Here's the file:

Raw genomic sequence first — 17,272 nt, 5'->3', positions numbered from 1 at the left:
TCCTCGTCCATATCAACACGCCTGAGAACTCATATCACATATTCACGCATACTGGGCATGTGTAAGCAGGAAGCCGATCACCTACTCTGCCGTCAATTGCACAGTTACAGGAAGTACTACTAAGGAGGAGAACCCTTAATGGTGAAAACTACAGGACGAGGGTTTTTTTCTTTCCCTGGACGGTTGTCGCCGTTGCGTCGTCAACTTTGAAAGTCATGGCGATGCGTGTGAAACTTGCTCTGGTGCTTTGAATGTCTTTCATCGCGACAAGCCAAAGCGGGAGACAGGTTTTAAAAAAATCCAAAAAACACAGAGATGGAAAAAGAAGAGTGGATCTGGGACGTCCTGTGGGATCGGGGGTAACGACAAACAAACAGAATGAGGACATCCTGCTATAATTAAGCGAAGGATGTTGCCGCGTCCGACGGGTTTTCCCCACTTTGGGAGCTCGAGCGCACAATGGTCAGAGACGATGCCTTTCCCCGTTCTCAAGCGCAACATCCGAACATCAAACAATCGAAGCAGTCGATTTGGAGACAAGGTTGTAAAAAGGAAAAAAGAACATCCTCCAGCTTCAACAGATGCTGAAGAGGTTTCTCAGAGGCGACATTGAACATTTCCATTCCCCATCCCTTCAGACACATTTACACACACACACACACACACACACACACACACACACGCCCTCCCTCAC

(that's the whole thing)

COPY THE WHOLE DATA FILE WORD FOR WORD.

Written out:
Raw genomic sequence first — 17,272 nt, 5'->3', positions numbered from 1 at the left:
TCCTCGTCCATATCAACACGCCTGAGAACTCATATCACATATTCACGCATACTGGGCATGTGTAAGCAGGAAGCCGATCACCTACTCTGCCGTCAATTGCACAGTTACAGGAAGTACTACTAAGGAGGAGAACCCTTAATGGTGAAAACTACAGGACGAGGGTTTTTTTCTTTCCCTGGACGGTTGTCGCCGTTGCGTCGTCAACTTTGAAAGTCATGGCGATGCGTGTGAAACTTGCTCTGGTGCTTTGAATGTCTTTCATCGCGACAAGCCAAAGCGGGAGACAGGTTTTAAAAAAATCCAAAAAACACAGAGATGGAAAAAGAAGAGTGGATCTGGGACGTCCTGTGGGATCGGGGGTAACGACAAACAAACAGAATGAGGACATCCTGCTATAATTAAGCGAAGGATGTTGCCGCGTCCGACGGGTTTTCCCCACTTTGGGAGCTCGAGCGCACAATGGTCAGAGACGATGCCTTTCCCCGTTCTCAAGCGCAACATCCGAACATCAAACAATCGAAGCAGTCGATTTGGAGACAAGGTTGTAAAAAGGAAAAAAGAACATCCTCCAGCTTCAACAGATGCTGAAGAGGTTTCTCAGAGGCGACATTGAACATTTCCATTCCCCATCCCTTCAGACACATTTACACACACACACACACACACACACACACACACACACGCCCTCCCTCAC